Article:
Constant shelling, gun batteries drawn by mules and horses, heavy supply wagons and men by the hundred thousand, all created a battlefield that was a swamp of mud with bodies lying several feet deep in some places.
Picardy and Flanders were the areas most devastated but, in the midst of what must have been a foul smelling Spring time, red poppies sprang up across No man's land - the only vegetation to grow under those conditions.
It is used as a means of fund raising by the Royal British Legion and the cash raised from the sale of poppy badges goes to provide for the welfare of the men and women of the armed forces who have fought on our behalf and who are now suffering as a result.
A few years ago a group of CND types and Quakers introduced a white poppy as a counter to the red.
And now the white poppy campaign is slowly gaining momentum and this just must not be allowed to continue.
Offered under the strapline "White poppies for a culture of Peace" the campaign carefully inserts the innuendo that a red poppy must stand for war.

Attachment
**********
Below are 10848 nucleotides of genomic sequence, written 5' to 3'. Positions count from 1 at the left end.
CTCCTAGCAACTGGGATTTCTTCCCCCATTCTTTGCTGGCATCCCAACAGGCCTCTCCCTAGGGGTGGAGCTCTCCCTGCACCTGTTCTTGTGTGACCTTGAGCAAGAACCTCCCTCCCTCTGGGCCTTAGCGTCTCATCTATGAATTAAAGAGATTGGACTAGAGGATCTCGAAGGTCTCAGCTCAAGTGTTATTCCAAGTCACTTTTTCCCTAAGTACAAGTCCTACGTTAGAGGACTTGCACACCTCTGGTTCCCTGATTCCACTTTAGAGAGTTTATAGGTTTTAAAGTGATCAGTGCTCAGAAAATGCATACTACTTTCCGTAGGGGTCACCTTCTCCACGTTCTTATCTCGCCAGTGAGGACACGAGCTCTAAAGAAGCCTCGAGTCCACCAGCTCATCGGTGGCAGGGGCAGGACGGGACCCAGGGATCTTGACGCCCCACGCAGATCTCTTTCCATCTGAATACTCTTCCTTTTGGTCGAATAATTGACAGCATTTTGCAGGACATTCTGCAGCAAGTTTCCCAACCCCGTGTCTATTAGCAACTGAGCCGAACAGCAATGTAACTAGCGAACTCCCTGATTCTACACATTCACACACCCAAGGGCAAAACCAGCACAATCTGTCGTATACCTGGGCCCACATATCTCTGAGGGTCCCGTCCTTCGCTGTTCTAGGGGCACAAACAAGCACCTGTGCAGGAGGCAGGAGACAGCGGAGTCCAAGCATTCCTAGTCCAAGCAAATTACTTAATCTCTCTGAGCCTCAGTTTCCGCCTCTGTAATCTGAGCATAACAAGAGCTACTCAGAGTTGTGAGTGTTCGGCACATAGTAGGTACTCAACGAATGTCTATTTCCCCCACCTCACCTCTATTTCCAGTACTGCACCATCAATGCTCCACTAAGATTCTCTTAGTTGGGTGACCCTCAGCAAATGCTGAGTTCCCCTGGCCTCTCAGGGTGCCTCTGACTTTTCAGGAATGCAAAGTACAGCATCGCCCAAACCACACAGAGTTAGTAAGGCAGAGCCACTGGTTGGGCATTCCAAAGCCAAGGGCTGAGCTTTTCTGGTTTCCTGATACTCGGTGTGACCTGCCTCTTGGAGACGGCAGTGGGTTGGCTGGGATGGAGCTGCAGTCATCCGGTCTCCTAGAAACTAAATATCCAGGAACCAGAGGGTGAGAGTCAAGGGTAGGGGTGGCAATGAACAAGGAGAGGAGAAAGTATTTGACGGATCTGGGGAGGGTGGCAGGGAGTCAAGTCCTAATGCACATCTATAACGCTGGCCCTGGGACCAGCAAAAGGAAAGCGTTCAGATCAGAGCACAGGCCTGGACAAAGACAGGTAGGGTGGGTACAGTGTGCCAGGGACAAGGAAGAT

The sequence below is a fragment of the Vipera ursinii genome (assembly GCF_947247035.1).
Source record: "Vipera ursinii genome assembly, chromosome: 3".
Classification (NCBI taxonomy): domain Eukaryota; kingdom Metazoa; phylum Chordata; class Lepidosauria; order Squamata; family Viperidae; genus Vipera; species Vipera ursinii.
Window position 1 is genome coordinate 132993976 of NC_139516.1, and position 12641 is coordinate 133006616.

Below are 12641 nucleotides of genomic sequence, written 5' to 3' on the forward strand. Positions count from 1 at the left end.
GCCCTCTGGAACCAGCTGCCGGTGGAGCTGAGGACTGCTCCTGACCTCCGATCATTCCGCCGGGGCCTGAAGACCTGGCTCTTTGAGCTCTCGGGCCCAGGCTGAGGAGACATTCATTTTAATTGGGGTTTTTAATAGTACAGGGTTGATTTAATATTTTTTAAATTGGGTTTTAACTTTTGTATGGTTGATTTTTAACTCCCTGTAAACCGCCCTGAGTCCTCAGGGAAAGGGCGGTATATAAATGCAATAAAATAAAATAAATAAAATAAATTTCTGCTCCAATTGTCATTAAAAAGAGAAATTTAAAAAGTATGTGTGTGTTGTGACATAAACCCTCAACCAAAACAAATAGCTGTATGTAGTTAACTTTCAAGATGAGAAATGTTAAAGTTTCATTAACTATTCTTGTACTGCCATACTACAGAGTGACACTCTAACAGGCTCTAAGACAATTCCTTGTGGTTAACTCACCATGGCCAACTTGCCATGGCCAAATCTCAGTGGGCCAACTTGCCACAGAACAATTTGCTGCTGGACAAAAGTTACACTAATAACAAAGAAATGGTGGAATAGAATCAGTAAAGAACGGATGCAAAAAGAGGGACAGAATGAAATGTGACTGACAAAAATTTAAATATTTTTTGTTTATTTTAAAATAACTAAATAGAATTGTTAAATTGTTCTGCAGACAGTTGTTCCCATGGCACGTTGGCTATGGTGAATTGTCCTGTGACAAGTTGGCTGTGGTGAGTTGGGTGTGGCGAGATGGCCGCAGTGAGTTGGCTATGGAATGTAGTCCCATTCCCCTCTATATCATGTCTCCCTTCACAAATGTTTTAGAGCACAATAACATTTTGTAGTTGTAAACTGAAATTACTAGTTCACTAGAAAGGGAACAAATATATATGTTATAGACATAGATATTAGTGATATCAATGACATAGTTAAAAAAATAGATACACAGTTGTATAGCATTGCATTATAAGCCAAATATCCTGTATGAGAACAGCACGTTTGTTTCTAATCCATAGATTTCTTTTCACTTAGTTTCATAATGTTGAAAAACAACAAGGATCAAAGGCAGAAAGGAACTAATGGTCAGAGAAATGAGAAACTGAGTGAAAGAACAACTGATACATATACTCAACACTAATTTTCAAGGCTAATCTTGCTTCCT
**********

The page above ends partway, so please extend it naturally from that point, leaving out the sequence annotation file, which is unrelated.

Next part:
That is, of course, just not true.
The red poppy and all the ceremonies and church services surrounding Remembrance Sunday are aimed at helping us to remember the sacrifices made on our behalf; they do not ever 'glorify' war.
The white poppy exercise is, I believe, a pacifist manoeuvre and I hold no respect for pacifists who abstain from their duty at times of national crisis.
It is also unclear as to where the cash raised from white poppy sales goes to.
This is the famous poem by John McCrae.....
Between the crosses, row on row,
That mark our place; and in the sky
The larks, still bravely singing, fly
Scarce heard amid the guns below.
We lived, felt dawn, saw sunset glow,
Loved and were loved, and now we lie
In Flanders fields.
To you from failing hands we throw
The torch; be yours to hold it high.
If ye break faith with us who die
We shall not sleep, though poppies grow
In Flanders fields.
A Missa Cantata will be held at the Church of St Therese de Lisieux, Sandfields, Port Talbot on Sunday 13th November at 5pm.
Celebrant: Fr Paul Brophy